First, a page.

He was jailed at the Old Bailey the following month for three years and four months.

I was there and recall Amman smiling as he was sentenced.

Amman was first arrested in north London in May 2018 by armed officers on suspicion of planning a terrorist attack.

Dave Chawner, who had been on the way to the cinema, told BBC Radio 4's Today programme: "I heard what I thought at that time was a car backfiring.

"I turned back and turned round and saw a small group of people around a man who was on the floor who was incredibly distressed, he was holding his lower right quadrant and there was blood everywhere.

"I happened to have a blanket in my bag and I gave it to them to help stem the bleeding and I ran to the nearest crossroads to wave down the ambulance."

Mr Chawner said the ambulance "took well over half an hour to arrive", which was "incredibly frustrating and distressing".

Image source, Getty Images
Image caption,
Early on, police said they were treating the incident as "terrorist-related"

Meanwhile, Gjon Kathegjolli said he was in a barber shop when he heard a woman, who was with a baby in a push chair and two young boys, scream and saw her being stabbed.

A man then walked past carrying a knife the size of his forearm, he said.

Daniel Gough said he was out for a run when he heard shots and everyone ran.

"There was panic, people were yelling," he said. "A young girl running alongside me kept asking 'Is this what I'm meant to do?' - she was very distressed.

"I saw a policeman and he yelled, telling everyone to get back. His gun was pointing in the direction of a man on the floor."

Image source, @exsupermarket
Image caption,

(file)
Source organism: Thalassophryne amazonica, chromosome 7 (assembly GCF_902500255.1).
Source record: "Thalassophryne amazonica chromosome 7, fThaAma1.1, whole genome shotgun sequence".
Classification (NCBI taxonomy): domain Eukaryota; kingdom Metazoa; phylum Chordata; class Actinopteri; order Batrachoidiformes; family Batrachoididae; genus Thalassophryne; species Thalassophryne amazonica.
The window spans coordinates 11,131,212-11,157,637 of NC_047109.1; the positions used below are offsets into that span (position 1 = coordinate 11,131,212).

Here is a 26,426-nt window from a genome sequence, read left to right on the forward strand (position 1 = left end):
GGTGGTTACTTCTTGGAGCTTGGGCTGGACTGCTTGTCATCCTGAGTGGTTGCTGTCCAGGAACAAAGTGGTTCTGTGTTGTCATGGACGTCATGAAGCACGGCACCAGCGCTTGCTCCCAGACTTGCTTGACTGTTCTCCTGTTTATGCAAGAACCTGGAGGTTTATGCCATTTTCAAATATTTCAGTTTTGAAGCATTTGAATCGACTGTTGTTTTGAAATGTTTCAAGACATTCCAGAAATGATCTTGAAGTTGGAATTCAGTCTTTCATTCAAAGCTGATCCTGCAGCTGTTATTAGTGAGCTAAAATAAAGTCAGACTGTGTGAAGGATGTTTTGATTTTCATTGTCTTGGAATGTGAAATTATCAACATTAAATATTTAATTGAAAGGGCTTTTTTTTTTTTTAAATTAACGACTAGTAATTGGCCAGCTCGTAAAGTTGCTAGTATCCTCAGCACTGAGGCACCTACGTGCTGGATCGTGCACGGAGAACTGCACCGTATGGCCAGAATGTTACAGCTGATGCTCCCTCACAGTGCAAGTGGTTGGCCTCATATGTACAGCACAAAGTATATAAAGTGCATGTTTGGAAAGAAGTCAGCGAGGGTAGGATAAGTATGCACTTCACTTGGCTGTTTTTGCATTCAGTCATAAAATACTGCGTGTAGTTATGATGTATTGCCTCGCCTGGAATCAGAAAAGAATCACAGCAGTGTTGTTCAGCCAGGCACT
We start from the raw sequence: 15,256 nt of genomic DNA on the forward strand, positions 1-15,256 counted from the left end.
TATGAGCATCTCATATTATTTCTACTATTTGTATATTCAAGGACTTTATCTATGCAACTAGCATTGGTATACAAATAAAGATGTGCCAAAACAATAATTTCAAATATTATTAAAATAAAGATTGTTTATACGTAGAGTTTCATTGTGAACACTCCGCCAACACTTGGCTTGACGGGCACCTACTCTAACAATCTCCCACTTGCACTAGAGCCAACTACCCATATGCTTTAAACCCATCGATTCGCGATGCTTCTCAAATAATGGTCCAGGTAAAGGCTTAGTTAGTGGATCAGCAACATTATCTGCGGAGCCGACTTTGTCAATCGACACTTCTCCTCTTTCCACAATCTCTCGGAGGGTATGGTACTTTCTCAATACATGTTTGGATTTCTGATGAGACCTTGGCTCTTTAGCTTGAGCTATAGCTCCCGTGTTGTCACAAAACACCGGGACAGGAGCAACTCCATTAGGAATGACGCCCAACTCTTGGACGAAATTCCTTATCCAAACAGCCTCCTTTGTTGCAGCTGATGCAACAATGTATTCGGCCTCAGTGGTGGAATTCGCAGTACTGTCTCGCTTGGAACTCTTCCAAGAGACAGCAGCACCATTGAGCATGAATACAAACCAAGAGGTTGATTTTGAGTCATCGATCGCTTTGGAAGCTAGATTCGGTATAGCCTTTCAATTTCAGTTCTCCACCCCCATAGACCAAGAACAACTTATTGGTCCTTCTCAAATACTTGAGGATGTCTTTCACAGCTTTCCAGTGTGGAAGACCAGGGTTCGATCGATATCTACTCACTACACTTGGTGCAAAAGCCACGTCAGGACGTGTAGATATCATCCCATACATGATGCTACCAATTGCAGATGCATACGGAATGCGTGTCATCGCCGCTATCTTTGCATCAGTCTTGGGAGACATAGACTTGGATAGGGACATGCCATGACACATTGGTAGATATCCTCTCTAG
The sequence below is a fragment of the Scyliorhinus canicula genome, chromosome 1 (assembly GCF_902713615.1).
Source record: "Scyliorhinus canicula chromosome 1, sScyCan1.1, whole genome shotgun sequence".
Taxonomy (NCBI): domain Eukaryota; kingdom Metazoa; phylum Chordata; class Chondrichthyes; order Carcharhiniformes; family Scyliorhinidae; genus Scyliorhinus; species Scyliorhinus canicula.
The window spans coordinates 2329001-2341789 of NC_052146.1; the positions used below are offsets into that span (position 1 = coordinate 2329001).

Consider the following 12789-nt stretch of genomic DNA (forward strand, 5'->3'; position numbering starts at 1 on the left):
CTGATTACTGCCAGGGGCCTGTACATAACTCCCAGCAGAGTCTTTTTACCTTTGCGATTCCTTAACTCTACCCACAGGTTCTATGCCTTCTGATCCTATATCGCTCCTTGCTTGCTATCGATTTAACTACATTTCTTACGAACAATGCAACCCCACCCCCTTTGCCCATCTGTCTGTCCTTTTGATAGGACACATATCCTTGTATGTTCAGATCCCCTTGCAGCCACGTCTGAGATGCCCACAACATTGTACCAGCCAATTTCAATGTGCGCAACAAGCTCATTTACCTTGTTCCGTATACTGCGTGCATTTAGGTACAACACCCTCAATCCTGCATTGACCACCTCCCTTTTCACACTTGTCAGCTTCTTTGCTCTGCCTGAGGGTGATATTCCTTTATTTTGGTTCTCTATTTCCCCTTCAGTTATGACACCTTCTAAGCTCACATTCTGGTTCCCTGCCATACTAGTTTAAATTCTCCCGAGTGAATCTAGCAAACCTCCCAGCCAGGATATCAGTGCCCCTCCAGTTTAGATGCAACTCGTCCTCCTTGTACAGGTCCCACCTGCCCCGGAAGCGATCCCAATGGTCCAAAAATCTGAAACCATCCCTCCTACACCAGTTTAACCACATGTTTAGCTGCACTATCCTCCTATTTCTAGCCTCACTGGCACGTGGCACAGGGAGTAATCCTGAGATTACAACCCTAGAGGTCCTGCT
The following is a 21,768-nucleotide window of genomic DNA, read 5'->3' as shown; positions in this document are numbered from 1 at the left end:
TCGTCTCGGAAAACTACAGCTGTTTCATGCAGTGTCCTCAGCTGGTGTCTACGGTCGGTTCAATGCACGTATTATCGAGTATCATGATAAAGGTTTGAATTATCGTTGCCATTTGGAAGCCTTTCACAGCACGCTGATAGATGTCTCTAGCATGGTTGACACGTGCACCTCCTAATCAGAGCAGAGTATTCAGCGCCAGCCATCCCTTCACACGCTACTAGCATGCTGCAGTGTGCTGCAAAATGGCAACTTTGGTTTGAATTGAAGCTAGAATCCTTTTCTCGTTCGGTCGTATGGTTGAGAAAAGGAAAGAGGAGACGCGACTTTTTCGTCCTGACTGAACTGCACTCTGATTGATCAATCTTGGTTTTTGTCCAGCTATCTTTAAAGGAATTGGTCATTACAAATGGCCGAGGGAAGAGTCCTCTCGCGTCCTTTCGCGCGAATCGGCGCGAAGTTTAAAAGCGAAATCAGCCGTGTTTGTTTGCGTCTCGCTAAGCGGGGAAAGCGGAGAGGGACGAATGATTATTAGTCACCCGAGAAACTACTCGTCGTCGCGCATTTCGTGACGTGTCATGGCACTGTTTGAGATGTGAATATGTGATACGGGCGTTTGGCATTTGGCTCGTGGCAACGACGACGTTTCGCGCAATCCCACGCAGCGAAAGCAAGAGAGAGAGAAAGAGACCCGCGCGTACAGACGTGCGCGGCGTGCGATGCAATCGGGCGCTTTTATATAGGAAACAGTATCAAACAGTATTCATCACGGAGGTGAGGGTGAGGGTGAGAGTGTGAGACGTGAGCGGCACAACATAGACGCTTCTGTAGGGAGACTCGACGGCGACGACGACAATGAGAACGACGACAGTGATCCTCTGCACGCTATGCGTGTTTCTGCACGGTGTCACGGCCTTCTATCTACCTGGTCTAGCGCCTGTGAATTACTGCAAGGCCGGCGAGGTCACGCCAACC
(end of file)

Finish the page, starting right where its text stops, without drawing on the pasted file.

A police officer was seen pointing a gun at a man, who was seen on the floor outside Boots

Adam Blake, who was walking along Streatham Common, described how he saw two or three cars crash into each other, including an unmarked police car, as the incident unfolded.

"Another police car carried on towards the hill pursuing someone," he told the BBC.


By Tom Symonds, BBC home affairs correspondent

The swift response of officers has almost certainly saved lives but there will be inevitable questions about the operation.

Counter-terrorist police and MI5 have about 3,000 so-called "subjects of interest" at any one time but a much smaller number are under round-the-clock surveillance because it takes a huge team of specialist officers to watch a suspect covertly.

This means that preventing terrorism is all about taking difficult decisions. Which suspects should be watched? What level of risk do they pose and when is the best time to make an arrest, given the need to capture real evidence?

Those decisions have become harder in recent years as would-be attackers are increasingly likely to act alone and to use low-tech weapons, sometimes on a whim.

Former military intelligence officer Philip Ingram told BBC Radio 5 Live it was "right and proper" that the government should assess the laws in place.

"We're treating these terrorists as criminals. You have to ask the question as to whether some of them may not ever be able to be rehabilitated and, therefore, is the law we have at the moment right and proper to keep the public safe?"

Officers from the Met's Counter Terrorism Command are leading the investigation into the incident.

Streatham High Road remains closed and a cordon is in place, with enhanced police patrols in the area.

The prime minister said his thoughts were with those injured and their loved ones and he paid tribute to the "speed and bravery" of emergency services who responded.

Mayor of London Sadiq Khan said: "Terrorists seek to divide us and to destroy our way of life - here in London we will never let them succeed."

Police are appealing for information, images and footage of the incident which can be shared via or on 0800 789 321.